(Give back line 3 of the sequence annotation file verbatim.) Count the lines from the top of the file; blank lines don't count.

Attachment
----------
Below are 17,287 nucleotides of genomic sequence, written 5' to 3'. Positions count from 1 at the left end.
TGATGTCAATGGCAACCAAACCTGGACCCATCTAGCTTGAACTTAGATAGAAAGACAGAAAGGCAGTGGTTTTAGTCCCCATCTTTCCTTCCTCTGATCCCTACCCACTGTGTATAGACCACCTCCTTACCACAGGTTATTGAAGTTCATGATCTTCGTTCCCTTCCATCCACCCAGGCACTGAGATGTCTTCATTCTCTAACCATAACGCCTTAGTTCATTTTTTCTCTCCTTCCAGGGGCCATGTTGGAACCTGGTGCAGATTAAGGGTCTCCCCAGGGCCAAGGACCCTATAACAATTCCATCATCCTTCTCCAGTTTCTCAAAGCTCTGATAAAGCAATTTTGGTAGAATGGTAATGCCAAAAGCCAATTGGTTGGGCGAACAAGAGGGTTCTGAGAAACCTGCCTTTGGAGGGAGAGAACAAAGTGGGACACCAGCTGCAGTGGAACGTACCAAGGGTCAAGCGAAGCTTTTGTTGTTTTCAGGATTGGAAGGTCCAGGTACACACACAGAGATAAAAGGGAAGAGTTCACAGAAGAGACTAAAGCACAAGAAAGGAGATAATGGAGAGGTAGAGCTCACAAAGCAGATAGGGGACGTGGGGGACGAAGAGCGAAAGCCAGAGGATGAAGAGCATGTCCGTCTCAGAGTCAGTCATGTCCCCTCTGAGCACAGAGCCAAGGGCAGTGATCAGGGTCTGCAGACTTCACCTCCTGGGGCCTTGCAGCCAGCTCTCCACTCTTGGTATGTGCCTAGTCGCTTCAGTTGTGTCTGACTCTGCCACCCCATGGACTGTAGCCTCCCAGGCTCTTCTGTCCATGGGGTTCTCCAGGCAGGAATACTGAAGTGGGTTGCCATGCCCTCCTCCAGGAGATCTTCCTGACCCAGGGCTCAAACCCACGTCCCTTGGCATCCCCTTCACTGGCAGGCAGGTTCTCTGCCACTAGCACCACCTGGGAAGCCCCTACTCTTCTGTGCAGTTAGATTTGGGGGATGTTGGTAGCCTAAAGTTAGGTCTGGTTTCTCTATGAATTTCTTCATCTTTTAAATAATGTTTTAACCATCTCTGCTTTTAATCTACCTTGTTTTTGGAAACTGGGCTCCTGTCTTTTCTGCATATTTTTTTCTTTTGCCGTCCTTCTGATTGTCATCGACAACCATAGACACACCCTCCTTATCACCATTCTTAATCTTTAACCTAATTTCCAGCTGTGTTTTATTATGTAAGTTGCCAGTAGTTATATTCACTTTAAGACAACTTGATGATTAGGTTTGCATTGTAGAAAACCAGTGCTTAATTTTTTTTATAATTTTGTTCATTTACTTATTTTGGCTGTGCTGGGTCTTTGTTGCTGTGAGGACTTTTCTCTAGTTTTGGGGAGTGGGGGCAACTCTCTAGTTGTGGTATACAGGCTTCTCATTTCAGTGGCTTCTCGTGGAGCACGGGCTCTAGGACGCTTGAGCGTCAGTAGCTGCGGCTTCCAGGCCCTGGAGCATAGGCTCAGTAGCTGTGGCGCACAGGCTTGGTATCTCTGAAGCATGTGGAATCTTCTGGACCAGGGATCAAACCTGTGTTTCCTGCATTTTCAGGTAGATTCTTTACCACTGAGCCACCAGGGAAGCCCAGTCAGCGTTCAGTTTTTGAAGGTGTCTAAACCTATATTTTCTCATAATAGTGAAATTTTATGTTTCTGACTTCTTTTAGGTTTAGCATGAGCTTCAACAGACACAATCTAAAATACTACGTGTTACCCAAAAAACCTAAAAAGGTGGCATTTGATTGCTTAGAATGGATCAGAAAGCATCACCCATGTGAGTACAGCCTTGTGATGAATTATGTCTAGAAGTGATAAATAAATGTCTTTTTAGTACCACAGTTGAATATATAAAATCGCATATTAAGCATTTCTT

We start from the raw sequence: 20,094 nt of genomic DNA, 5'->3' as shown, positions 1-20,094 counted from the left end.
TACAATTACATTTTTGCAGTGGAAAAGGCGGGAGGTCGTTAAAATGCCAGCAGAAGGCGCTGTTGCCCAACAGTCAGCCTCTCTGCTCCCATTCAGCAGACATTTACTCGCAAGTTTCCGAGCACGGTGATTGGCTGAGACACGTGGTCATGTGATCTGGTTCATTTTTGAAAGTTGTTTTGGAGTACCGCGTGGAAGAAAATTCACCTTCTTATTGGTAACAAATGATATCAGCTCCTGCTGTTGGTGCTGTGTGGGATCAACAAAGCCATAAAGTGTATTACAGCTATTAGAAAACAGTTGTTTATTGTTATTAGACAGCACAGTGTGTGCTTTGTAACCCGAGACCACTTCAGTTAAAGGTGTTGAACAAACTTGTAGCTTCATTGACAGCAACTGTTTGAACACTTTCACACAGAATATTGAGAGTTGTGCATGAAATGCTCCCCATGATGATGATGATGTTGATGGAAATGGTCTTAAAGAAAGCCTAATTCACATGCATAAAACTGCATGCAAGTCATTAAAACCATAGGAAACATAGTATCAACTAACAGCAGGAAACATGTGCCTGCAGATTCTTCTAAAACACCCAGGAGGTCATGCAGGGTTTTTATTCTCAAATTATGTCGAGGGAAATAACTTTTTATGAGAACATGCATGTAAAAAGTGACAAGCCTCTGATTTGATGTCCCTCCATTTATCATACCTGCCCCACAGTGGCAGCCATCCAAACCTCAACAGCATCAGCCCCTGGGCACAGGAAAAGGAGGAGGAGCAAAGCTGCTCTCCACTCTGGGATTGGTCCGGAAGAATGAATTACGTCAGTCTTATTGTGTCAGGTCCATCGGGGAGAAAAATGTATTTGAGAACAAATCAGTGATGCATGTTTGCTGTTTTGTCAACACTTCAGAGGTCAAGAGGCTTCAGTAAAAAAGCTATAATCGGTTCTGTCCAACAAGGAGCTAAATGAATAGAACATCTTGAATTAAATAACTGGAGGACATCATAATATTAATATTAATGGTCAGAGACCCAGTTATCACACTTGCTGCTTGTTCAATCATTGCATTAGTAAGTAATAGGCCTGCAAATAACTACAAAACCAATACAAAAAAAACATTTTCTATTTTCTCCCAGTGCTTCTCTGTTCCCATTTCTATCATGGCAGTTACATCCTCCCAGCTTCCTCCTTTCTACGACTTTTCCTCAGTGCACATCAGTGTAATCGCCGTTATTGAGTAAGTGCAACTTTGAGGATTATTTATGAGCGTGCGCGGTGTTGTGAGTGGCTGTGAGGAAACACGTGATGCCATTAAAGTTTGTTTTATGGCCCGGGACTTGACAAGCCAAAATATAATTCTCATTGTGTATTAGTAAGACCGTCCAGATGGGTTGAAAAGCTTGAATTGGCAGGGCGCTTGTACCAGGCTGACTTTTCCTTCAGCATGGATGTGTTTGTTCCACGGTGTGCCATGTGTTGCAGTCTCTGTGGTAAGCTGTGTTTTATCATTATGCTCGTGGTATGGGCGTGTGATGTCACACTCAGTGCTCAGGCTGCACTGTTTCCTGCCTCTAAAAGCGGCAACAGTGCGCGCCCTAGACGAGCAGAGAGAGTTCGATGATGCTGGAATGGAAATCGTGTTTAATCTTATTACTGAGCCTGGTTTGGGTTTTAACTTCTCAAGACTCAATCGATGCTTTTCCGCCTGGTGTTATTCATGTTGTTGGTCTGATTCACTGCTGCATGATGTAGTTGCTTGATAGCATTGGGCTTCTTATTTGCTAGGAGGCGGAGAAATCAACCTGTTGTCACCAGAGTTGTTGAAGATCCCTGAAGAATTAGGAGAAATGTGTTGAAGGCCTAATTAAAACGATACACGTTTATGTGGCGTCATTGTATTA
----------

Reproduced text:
We start from the raw sequence: 20,094 nt of genomic DNA, 5'->3' as shown, positions 1-20,094 counted from the left end.